The Phantom Horsemen (Creepy History 19)

The Headless Horseman

“The Headless Horseman Pursuing Ichabod Crane” by John Quidor (1858), depicting a scene from Washington Irving’s “The Legend of Sleepy Hollow”

During October 2015 I presented a series of Creepy History articles in the lead-up to Halloween, and have been planning to extend that series throughout 2016 as they were so popular. So this is the first in an occasional return to Creepy History. The series will pop up on Windows into History from time to time, whenever I happen to stumble upon something spooky during my exploration of old books and magazines.

The following quote is taken from Itinerarium Germaniae, Galliae, Angliae, Italiae, cum Indice Locorum, Rerum atque Verborum by Paul Hentzner, first published in 1612, but recounting a European tour taken over the course of three years from 1596. The translated extract was included in England as seen by Foreigners in the days of Elizabeth and James the First, a collection of travels journals and extracts from journals, collected by William Brenchley Rye and published in 1865. I have already explored some other interesting quotes from this journal in Journals 12, posted on 22nd and 29th February 2016, if you would like to take a look at that.

We came to Canterbury on foot. Being tired, we refreshed ourselves with a mouthful of bread and some ale, and immediately mounted post-horses, and arrived about two or three hours after nightfall at Dover. In our way to it, which was rough and dangerous enough, the following accident happened to us. Our guide or postillion, a youth, was before with two of our company, about the distance of a musket-shot, we by not following quick enough had lost sight of our friends; we came afterwards to where the road divided, on the right it was down hill and marshy, on the left was a small hill; whilst we stopped here in doubt, and consulted which of the roads we should take, we saw all on a sudden on our right-hand some horsemen, their stature, dress, and horses exactly resembling those of our friends; glad of having found them again, we determined to set on after them; but it happened through God’s mercy, that though we called to them, they did not answer us, but kept on down the marshy road, at such a rate that their horses’ feet struck fire at every stroke, which made us with reason begin to suspect that they were robbers, having had warning of such, or rather that they were nocturnal spectres, which as we were afterwards told, are frequently seen in those places; there were likewise a great many Jack-o’-lanthorns, so that we were quite seized with horror and amazement. But fortunately for us, our guide soon after sounded his horn, and we following the noise, turned down the left-hand road, and arrived safe to our companions; who, when we had asked them if they had not seen the horsemen who had gone by us? answered, not a soul. Our opinions, according to custom, were various upon this matter; but whatever the thing was, we were without doubt in imminent danger, from which that we escaped the glory is to be ascribed to God alone.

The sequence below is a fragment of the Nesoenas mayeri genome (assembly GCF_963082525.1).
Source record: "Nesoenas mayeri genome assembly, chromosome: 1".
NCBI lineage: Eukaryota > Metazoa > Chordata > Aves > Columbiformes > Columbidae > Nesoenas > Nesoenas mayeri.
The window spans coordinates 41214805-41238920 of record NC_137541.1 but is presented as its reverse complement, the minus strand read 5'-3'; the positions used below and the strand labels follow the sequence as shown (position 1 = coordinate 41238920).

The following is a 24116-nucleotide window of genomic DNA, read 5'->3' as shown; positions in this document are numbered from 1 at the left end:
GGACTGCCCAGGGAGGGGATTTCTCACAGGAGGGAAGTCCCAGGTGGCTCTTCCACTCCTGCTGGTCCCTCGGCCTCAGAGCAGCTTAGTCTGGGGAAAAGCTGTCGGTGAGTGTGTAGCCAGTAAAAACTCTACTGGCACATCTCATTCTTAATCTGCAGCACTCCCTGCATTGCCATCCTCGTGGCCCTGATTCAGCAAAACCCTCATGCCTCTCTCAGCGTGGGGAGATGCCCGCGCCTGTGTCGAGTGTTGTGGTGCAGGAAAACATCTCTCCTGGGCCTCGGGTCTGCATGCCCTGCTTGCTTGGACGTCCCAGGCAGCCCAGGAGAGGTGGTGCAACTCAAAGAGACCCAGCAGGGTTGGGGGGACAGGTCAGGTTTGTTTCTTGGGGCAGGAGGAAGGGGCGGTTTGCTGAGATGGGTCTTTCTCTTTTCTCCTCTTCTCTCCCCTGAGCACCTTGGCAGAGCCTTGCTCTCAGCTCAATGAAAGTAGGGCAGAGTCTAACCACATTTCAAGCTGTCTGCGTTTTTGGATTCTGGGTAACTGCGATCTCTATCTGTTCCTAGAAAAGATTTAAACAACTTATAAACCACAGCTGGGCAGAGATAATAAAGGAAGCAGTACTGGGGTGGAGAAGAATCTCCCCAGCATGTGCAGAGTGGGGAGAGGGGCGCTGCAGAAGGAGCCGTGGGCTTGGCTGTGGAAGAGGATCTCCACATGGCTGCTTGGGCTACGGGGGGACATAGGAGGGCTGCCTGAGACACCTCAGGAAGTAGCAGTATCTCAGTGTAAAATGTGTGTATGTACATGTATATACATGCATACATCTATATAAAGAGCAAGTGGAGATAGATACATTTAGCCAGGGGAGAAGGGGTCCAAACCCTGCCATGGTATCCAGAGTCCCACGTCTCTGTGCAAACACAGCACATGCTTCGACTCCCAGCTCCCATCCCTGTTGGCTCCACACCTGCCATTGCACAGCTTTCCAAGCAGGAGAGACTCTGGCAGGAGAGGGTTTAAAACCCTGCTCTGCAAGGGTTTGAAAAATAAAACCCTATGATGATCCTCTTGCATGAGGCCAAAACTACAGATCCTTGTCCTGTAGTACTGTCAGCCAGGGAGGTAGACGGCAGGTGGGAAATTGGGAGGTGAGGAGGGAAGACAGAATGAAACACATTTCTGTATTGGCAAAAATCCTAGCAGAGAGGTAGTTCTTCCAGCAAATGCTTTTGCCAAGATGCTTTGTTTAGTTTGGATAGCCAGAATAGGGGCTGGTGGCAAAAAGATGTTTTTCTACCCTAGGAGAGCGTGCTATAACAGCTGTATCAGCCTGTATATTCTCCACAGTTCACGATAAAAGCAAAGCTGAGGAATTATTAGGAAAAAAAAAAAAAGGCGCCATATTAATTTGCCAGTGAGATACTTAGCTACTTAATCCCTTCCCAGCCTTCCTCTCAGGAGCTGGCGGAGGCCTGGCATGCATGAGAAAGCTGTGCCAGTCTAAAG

If you would like to read the previous Creepy History articles, containing lots of spooky quotes from old books, you can find them by clicking on the Contents page – the link is on the menu bar under the banner. If you enjoyed this post please consider sharing on Facebook or Twitter, to help other people find and enjoy Windows into History. You can keep updated each time I post a new entry by clicking on the follow button on the right of the screen. I welcome any comments or suggestions, and will consider guest posts.

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About Windows into History

Author of windowsintohistory.wordpress.com Co-writer on junkyardview.wordpress.com Administrator of frontiersmenhistorian.wordpress.com
This entry was posted in 16th Century, Books, Britain, Creepy History, England, History, Travel and tagged . Bookmark the permalink.

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